Tuesday, September 15, 2009

Re-Visiting Papawai

When I was travelling through the North Island a few months back, I made a stop at Greytown to visit Ngati Kahungunu ki Wairarapa’s Papawai Marae. I hadn’t visited Papawai since my three sons were small boys (it’s the marae they are affiliated to) and I was keen to seen the changes brought about the major renovations of the late 1980s. It was a brilliant sunny morning in May, tuis were flitting in and out of the totara trees and all was quiet in the little row of houses across the road from the marae. I stood under the beautifully restored waharoa (gateway) and admired again, the totara whakairo (carved figures) that form the pallisade around the marae. Those figures by the way, both male and female, represent famous individuals and unusually, they face inwards to represent peace between Maori and Pakeha, rather than looking outwards to confront enemies in the traditional manner. (I’ll bring you some photos of those another time).
Ngati Kahungunu is the third largest tribal group in New Zealand and Ngati Kahungunu ki Wairarapa is one of their three main sub-groups, with others centred in Wairoa in Eastland and Heretaunga in Hawke’s Bay. Papawai was established in the 1850s when the government set aside land for Maori settlement near Greytown. The marae played an important role in Maori history when it became the focus of the Kotahitanga, or Maori Parliament movement in the late 19th century. Papawai hosted numerous iwi (meetings) to discuss, among other things, the protection of Maori land; and chief of the time, Tamahau Mahupuku, played a key role in hosting meetings to record the history, whakapapa (genealogy) and customs of his people. He died in 1904 – it was he, who planned the pallisading of the marae, which was created and put in place after his death.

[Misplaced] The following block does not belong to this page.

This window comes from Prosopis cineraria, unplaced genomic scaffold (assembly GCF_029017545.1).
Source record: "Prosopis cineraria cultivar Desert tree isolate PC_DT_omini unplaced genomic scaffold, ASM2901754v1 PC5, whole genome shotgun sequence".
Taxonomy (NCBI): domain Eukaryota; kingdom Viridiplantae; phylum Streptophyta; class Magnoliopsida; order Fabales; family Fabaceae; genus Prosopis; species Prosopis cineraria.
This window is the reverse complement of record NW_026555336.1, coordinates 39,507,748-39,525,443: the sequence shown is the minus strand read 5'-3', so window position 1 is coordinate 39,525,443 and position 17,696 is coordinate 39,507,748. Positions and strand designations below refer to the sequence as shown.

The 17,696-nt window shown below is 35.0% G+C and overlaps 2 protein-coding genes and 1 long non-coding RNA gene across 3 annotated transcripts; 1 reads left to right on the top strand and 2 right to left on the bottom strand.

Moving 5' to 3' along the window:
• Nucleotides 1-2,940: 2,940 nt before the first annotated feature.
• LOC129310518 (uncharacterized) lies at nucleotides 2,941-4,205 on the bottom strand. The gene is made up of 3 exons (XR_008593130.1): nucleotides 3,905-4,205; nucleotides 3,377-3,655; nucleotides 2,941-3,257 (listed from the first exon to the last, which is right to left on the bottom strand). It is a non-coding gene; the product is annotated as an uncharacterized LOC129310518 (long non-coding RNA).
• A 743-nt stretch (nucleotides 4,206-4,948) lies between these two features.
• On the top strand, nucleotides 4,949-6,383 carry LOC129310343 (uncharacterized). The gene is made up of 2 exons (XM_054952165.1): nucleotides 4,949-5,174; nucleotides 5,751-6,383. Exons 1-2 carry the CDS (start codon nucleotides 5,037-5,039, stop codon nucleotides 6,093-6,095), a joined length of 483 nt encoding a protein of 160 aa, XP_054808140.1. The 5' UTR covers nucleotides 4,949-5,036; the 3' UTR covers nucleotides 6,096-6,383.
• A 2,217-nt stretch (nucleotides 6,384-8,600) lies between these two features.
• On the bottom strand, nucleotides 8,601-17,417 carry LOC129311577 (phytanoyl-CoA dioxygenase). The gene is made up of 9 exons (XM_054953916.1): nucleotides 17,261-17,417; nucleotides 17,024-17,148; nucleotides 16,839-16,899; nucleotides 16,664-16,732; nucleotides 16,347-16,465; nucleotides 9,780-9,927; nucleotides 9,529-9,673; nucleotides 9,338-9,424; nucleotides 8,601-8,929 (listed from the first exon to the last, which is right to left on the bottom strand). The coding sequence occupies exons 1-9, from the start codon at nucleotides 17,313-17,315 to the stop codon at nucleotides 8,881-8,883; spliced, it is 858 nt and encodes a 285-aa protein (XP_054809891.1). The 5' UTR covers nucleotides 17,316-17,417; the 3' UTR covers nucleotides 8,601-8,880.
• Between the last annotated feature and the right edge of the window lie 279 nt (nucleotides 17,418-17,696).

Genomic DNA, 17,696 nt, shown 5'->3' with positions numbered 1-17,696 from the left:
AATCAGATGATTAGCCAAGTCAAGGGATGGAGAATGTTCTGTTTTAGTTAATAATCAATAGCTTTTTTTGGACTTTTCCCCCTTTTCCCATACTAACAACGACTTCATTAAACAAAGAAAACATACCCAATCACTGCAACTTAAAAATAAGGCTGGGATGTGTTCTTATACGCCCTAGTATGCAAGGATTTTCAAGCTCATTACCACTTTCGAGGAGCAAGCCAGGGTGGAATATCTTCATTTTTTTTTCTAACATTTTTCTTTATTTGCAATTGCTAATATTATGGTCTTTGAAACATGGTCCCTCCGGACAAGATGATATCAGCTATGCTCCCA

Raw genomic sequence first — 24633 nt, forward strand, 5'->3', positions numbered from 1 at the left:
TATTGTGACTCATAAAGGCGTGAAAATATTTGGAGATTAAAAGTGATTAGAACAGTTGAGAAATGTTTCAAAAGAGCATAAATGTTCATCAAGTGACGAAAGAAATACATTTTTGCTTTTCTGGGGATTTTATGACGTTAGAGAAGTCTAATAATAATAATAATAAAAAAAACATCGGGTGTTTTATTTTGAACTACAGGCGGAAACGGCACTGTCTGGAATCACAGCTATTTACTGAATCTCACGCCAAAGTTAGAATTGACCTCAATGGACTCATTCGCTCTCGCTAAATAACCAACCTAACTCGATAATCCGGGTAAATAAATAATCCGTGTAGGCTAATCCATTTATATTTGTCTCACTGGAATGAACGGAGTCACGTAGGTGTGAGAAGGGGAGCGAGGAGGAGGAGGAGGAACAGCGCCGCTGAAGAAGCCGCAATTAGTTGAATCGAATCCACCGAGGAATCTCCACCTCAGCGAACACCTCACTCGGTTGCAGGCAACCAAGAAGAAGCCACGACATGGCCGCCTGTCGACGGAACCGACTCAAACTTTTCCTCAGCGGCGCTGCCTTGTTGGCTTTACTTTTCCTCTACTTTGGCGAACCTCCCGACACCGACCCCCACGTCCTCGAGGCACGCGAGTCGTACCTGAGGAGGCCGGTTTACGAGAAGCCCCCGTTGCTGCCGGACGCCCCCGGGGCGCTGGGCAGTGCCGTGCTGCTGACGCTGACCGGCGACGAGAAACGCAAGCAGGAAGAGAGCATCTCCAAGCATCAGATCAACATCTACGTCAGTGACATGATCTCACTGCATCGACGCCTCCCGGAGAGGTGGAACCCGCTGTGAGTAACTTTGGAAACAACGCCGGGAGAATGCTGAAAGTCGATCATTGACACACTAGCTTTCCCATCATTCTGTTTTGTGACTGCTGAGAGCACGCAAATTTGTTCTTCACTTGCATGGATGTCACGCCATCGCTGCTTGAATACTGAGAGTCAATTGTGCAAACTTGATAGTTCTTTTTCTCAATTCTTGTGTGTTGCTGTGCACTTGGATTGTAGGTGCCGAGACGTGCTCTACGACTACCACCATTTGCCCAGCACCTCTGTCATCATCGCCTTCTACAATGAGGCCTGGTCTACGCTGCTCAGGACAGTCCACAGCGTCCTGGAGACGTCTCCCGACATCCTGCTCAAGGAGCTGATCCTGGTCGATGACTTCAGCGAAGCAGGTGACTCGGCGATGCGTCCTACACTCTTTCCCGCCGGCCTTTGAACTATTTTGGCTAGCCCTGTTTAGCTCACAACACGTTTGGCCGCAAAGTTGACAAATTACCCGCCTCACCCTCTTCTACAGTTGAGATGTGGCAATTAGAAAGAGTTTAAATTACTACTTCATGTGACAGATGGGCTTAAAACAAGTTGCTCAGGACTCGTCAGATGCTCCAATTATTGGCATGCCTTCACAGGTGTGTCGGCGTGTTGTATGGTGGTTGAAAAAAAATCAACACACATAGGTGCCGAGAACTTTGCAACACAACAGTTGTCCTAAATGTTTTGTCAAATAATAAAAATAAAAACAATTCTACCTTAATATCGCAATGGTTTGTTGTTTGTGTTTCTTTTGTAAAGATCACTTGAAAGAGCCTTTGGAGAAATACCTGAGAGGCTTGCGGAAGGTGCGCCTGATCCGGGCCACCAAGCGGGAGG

The Hikurangi meeting house was also built in Tamahau’s time. It opened in 1888 and was followed by the construction of several other buildings. By the 1940s though, Papawai had fallen on leaner times. A number of buildings had been damaged by winds and earthquakes and many people had moved away from the settlement. It wasn’t until the 1960s that restoration work began on the rotting whakairo figures. The gateway has also been restored and today it forms a stately entrance to the marae complex.

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